It's a lot of work to design, test and maintain a web application. Many Python and Django projects share common problems. Reusability is the way of life in Python. The Python Package Index (PYPI) has a vast range of packages you can use in your own Python programs. Check out Django packages for existing reusable apps you could incorporate in your project. Django itself is also just a Python package. This means that you can take existing Python packages or Django apps and compose them into your own web project. You only need to write the parts that make your project unique.
This extensibility is mitigated by internal components dependencies. While the Django design philosophy  implies loose coupling, the template filters and tags assume one engine implementation, and both the auth and admin bundled applications require the use of the internal ORM. None of these filters or bundled apps are mandatory to run a Django project, but reusable apps tend to depend on them, encouraging developers to keep using the official stack in order to benefit fully from the apps ecosystem.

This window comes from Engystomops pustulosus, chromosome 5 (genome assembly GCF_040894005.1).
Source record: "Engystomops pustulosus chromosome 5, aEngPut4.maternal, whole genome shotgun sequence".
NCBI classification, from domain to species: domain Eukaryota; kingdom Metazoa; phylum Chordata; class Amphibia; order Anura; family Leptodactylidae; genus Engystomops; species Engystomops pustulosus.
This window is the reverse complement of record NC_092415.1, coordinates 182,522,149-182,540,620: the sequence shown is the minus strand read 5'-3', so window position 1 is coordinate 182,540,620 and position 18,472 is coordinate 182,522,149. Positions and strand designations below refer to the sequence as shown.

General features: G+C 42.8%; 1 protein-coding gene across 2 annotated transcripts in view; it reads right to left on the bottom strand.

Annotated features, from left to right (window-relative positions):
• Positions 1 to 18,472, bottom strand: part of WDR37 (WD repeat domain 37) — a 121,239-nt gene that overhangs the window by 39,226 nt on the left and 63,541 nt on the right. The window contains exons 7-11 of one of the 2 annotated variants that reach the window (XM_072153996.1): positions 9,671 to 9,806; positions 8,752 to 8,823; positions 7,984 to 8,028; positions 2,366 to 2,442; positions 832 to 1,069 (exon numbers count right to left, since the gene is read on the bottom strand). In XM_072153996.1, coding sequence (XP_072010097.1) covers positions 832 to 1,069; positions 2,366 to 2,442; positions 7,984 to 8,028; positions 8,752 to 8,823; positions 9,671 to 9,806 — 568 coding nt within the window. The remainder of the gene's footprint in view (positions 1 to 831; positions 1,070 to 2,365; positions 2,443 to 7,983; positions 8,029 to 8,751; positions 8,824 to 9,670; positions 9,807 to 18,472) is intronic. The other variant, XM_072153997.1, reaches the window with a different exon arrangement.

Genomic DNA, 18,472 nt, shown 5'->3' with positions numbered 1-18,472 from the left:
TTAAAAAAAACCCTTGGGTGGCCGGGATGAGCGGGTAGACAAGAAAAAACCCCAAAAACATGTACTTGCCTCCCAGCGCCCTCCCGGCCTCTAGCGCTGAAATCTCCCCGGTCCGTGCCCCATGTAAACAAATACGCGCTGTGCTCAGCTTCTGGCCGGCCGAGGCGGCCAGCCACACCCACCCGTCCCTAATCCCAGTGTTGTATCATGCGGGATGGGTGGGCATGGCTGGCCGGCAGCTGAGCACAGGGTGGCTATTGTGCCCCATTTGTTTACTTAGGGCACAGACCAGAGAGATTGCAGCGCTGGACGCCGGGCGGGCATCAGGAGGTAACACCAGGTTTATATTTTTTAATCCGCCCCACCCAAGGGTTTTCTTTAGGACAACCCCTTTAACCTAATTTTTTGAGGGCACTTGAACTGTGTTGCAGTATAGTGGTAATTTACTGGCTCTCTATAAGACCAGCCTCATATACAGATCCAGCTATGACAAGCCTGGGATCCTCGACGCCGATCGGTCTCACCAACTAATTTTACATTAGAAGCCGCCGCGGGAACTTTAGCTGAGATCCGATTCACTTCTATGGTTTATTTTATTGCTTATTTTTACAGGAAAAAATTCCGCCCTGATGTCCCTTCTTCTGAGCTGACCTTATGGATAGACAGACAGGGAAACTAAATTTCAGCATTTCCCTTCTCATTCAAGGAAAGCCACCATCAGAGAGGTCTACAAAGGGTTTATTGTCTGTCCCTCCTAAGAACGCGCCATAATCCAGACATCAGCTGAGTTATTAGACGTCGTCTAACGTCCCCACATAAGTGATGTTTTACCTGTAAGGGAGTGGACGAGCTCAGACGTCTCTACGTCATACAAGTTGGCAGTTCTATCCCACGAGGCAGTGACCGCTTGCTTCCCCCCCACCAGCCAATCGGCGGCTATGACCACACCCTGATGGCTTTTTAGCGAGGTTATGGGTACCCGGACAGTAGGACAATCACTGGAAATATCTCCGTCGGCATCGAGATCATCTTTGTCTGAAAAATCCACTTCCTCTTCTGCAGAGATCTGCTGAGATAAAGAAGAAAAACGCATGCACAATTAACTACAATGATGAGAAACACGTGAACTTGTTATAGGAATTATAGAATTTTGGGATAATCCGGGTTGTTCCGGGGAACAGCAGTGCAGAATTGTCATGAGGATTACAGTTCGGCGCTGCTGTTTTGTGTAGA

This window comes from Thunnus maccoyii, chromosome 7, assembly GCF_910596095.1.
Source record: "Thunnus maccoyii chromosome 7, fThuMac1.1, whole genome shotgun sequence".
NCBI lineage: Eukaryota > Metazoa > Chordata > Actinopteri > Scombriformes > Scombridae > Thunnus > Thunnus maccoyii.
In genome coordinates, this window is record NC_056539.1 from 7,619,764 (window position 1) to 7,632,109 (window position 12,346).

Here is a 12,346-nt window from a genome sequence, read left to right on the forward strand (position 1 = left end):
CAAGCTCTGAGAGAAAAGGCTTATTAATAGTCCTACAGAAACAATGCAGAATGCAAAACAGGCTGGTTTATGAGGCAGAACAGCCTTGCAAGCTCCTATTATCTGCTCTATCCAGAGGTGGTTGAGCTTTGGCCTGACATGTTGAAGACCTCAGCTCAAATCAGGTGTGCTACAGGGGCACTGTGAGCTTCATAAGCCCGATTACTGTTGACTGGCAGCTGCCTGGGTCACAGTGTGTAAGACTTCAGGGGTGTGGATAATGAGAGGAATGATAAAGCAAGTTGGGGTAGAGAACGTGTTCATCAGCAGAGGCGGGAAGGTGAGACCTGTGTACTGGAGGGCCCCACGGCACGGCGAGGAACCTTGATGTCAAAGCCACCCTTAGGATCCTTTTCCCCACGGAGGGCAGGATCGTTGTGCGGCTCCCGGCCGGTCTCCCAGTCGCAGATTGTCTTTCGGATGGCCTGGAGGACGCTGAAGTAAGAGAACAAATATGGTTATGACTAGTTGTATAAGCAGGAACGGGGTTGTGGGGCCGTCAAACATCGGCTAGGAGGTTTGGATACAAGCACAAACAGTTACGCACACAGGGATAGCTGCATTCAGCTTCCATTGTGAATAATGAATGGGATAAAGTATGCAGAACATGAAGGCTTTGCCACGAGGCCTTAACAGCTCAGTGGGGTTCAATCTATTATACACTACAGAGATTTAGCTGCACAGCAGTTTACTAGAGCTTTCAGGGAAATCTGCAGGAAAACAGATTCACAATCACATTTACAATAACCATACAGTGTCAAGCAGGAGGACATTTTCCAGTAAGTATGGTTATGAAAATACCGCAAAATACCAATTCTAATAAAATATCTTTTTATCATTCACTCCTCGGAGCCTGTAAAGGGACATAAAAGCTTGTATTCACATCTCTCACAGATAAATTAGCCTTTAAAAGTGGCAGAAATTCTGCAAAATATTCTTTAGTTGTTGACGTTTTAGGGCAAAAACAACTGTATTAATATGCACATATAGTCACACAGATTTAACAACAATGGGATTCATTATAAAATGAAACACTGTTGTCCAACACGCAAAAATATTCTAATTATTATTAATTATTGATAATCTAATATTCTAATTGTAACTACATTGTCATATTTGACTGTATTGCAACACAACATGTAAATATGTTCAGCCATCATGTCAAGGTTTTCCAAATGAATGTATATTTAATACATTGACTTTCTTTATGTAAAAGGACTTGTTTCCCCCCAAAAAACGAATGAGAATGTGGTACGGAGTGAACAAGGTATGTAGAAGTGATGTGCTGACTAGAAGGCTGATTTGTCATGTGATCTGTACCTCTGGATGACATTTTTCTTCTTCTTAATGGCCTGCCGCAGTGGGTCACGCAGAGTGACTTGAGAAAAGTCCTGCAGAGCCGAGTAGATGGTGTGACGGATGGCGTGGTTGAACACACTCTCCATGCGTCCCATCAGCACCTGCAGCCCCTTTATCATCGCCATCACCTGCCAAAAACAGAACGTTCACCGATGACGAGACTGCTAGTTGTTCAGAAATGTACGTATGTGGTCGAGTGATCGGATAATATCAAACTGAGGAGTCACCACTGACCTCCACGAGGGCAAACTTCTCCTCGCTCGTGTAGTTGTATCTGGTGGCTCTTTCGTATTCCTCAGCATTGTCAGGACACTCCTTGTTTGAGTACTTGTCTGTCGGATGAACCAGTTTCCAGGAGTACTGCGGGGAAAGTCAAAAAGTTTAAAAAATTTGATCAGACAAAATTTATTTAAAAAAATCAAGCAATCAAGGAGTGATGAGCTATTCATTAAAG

Because Django uses WSGI, it can run on any WSGI-compatible web server. Django can be run in conjunction with Apache, NGINX using WSGI, Gunicorn, or Cherokee using flup. Django also includes the ability to launch a FastCGI server, enabling use behind any web server which sypports FastCGI, such as Lighttpd or Hiawatha. It's also possible to use other WSGI-compliant web servers. Django officially supports four database backends: Oracle, SQLite, MySQL and PostgreSQL. Microsoft SQL server can be used with the Django-mssql on Windows machine. While similarly external backends exist for IBM DB2, SQL anywhere and Firebird. There is a fork named Django-nonrel, which supports NoSQL databases, such as MongoDB and Google App Engine's Datastore.